The annual Shared National Credit Program results reveal elevated levels of potentially problematic commercial loans in the system relative to pre-2008, although the riskiest exposure has moved away from traditional banks.
Robert Hajduch, Principal Credit Analyst
From its initiation in 1977, through the 2008 financial panic, publication of the Shared National Credit Program (SNC) Report was a highly anticipated event for the community of analysts covering the domestic banking sector. The anticipation has since tapered, but the program maintains its significance among industry analysts. The program was formed when bank regulators determined that accounting for large syndicated commercial loans was frequently inconsistent among banks extending the credit, with credit extended to a common borrower being impaired at some institutions while others would treat it as performing. The SNC objective was to force a truing up of accounting across bank syndicates.
The annual exam is jointly performed by the Federal Reserve (FRB), the Federal Deposit Insurance Corporation (FDIC) and the Office of the Comptroller of the Currency (OCC). Originally, the SNC covered loan commitments of $20 million or more shared by two or more banks. The terms of the program were modified in 1998, increasing the minimum number of syndicating banks to three, and again in early 2018 when the minimum loan commitment level was raised to $100 million to account for inflation.
Loan commitments exhibiting elevated levels of risk are divided into the following four categories (from least to most risk):
- Special Mention commitments have potential weaknesses meriting an elevated level of management scrutiny.
- Substandard commitments are extended to borrowers with weakened ability to repay their loans or where insufficient collateral is pledged to cover the commitment. Failure to address underwriting deficiencies make a loss on the loan a distinct possibility.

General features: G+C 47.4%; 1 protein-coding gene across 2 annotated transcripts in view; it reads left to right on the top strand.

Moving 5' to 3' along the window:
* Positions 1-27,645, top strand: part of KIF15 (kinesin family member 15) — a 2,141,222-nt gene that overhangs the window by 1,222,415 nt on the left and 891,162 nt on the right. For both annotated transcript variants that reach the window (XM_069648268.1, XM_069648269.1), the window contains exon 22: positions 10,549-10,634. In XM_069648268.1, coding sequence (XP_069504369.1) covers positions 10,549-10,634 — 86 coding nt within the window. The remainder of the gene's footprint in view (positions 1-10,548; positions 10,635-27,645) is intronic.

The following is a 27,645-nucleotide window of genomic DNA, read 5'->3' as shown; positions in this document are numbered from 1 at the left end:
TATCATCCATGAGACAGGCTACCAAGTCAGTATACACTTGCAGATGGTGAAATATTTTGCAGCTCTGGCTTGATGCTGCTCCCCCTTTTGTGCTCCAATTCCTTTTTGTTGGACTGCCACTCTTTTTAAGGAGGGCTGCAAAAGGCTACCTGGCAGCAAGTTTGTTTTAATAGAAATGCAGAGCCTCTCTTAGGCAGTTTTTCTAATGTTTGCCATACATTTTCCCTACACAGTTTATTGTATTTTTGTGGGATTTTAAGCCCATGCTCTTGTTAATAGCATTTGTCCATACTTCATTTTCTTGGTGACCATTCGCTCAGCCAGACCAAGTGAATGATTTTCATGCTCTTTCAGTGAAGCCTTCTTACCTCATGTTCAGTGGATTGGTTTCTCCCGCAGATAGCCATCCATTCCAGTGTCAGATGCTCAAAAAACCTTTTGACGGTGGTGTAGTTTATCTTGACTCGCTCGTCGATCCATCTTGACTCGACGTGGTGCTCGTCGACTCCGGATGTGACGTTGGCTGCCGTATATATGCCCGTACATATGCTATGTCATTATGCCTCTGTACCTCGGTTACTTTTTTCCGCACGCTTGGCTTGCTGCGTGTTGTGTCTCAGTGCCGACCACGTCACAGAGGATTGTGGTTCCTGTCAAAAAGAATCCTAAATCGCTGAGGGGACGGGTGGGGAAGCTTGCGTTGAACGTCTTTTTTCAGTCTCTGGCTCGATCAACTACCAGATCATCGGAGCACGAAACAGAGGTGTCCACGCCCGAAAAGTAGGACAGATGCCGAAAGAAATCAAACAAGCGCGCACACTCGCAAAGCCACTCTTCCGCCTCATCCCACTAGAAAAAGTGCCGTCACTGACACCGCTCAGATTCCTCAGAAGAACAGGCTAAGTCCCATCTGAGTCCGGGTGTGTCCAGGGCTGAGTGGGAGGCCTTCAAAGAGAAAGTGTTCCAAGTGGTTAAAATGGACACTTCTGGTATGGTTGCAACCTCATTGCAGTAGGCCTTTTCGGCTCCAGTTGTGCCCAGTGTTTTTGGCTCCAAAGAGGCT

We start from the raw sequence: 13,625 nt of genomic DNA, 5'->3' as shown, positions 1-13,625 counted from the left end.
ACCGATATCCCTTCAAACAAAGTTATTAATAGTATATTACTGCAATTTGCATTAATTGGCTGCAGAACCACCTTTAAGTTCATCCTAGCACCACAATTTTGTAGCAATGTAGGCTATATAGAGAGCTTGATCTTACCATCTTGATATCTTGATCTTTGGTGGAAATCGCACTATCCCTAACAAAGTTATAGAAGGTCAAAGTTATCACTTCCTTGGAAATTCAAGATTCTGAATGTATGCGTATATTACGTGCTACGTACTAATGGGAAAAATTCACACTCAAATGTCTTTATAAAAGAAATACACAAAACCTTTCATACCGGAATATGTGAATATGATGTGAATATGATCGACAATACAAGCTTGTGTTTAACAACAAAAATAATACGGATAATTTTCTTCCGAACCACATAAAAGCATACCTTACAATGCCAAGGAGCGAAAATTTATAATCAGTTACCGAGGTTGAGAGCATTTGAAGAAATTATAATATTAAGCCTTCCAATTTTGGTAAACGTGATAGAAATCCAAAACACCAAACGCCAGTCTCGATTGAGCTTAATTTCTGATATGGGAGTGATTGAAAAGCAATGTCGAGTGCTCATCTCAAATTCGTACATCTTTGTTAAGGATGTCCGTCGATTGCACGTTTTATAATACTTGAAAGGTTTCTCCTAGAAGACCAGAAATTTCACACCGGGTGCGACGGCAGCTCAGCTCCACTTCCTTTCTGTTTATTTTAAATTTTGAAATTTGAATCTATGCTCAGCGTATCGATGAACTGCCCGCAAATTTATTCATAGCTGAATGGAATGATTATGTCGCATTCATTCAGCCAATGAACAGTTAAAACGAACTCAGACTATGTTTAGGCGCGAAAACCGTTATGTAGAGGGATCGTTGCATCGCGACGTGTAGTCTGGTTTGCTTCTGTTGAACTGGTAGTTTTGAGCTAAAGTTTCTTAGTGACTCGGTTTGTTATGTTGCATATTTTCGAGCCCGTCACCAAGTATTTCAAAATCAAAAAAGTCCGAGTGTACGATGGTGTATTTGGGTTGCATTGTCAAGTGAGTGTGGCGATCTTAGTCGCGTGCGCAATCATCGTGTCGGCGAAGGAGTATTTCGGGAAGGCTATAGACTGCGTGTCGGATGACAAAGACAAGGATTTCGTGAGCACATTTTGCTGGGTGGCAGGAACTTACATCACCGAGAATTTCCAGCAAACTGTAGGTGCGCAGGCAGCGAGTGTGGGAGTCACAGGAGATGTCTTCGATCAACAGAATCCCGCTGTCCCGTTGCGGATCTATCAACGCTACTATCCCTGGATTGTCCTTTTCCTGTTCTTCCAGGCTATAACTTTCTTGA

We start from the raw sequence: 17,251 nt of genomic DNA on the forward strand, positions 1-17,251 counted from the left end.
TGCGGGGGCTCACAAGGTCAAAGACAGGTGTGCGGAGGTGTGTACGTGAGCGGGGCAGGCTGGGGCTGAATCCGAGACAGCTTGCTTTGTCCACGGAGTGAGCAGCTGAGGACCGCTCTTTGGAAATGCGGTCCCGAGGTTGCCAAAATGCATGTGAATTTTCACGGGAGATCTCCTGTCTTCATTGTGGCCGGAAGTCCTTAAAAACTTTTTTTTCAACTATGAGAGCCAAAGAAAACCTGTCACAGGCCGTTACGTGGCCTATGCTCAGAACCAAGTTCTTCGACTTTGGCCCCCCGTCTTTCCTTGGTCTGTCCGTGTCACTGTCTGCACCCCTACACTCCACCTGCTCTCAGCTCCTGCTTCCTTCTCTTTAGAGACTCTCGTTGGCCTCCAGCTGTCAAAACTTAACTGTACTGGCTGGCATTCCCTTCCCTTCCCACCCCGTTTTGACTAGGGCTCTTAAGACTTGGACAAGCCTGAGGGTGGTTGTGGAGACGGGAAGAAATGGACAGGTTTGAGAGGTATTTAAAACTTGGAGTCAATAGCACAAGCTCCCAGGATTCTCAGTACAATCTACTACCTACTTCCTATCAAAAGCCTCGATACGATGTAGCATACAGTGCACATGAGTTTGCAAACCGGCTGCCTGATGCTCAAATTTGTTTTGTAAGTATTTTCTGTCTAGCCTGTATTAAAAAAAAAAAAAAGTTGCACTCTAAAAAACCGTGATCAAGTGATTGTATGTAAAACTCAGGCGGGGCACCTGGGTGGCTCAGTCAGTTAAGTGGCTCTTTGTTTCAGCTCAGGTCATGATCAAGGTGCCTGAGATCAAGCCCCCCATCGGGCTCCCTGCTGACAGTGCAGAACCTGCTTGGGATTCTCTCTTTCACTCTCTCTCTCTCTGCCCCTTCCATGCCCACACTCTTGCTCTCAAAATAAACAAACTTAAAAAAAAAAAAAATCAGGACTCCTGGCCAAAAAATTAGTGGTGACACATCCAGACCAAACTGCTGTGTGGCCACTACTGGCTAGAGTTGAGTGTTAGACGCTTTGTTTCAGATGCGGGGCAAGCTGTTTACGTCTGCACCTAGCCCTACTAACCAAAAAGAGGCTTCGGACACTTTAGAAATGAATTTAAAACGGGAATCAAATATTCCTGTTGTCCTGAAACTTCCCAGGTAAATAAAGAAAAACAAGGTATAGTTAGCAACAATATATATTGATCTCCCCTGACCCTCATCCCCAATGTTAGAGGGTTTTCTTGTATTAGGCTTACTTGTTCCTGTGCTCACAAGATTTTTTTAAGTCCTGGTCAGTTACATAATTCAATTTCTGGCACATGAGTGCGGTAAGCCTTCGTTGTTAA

- Doubtful commitments are highly unlikely to result in full recovery either via collection or liquidation.
- Loss commitments are beyond full recovery and are required to be promptly written off.
Consistent with the last several exams, regulators specifically focused upon leveraged lending. Bank regulators have been openly concerned with loosening underwriting standards for leveraged loans for several years as the low interest rate environment has continued to fuel an investor hunt for yield. Specifically, the SNC reviews have identified deficiencies in underwriting including elevated leverage, accordion features allowing borrowers to increase debt burdens, ineffective covenant protection or some combination of these weaknesses that render repayment assumptions unrealistic in an economic downturn.
The 2019 review - released on January 31, 2020 - determined that leveraged loan commitments were equivalent to 49% of total SNC commitments but represented 83% of commitments labeled Special Mention and 80% of combined Substandard, Doubtful and Loss commitments. Additionally, despite improvement relative to 2008 - 2010 levels, total criticized commitments remain elevated compared to past periods of economic recovery.
Positively however, while domestic and foreign banks represent nearly 80% of total SNC commitments, such banks hold less than 5% of total loans classified as Substandard, Doubtful and Loss.
Per the SNC review, traditional banks in aggregate held $73.1 billion of commitments classified as substandard, doubtful and loss, of which domestic banks held a total of $41.2 billion and foreign banks held $31.9 billion. By way of perspective, the banking system had nearly $2 trillion in total balance sheet equity at the end of 2019, roughly 27 times total classified SNC exposure.
While we remain cognizant that the credit cycle has not been abolished and continue to closely monitor trends in asset quality, at this point the most visible pocket of risk in the financial system has moved off of the banking system's balance sheet to non-bank financial institutions (insurance companies, asset managers, hedge funds, CLO's, etc.). Consequently, in the event that the economy takes a significant turn for the worse driving accelerated deterioration in leveraged commercial loan portfolios, it will be non-bank financial institutions absorbing the most severe losses, not regulated commercial banks.
1st and 3rd Quarter 2019 Reviews, Shared National Credit Program, Federal Reserve, January 2020